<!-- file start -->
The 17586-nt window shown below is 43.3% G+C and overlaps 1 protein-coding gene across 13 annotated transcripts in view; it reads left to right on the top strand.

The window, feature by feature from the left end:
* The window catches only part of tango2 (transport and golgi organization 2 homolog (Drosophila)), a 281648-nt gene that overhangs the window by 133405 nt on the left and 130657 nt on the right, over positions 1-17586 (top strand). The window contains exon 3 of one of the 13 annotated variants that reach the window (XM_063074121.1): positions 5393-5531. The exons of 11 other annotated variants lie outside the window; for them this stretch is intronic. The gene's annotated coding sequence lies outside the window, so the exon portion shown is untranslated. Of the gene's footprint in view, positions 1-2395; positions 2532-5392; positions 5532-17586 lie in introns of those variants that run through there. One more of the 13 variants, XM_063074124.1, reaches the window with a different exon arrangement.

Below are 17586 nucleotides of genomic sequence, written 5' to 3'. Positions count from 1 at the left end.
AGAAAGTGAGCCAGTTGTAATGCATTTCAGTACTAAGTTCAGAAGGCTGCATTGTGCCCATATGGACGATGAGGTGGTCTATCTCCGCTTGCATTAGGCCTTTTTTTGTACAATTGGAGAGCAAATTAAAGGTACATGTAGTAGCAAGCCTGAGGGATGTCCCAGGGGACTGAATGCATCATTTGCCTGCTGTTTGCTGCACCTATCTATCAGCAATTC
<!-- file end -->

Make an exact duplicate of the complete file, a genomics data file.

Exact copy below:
The 17586-nt window shown below is 43.3% G+C and overlaps 1 protein-coding gene across 13 annotated transcripts in view; it reads left to right on the top strand.

The window, feature by feature from the left end:
* The window catches only part of tango2 (transport and golgi organization 2 homolog (Drosophila)), a 281648-nt gene that overhangs the window by 133405 nt on the left and 130657 nt on the right, over positions 1-17586 (top strand). The window contains exon 3 of one of the 13 annotated variants that reach the window (XM_063074121.1): positions 5393-5531. The exons of 11 other annotated variants lie outside the window; for them this stretch is intronic. The gene's annotated coding sequence lies outside the window, so the exon portion shown is untranslated. Of the gene's footprint in view, positions 1-2395; positions 2532-5392; positions 5532-17586 lie in introns of those variants that run through there. One more of the 13 variants, XM_063074124.1, reaches the window with a different exon arrangement.

Below are 17586 nucleotides of genomic sequence, written 5' to 3'. Positions count from 1 at the left end.
AGAAAGTGAGCCAGTTGTAATGCATTTCAGTACTAAGTTCAGAAGGCTGCATTGTGCCCATATGGACGATGAGGTGGTCTATCTCCGCTTGCATTAGGCCTTTTTTTGTACAATTGGAGAGCAAATTAAAGGTACATGTAGTAGCAAGCCTGAGGGATGTCCCAGGGGACTGAATGCATCATTTGCCTGCTGTTTGCTGCACCTATCTATCAGCAATTC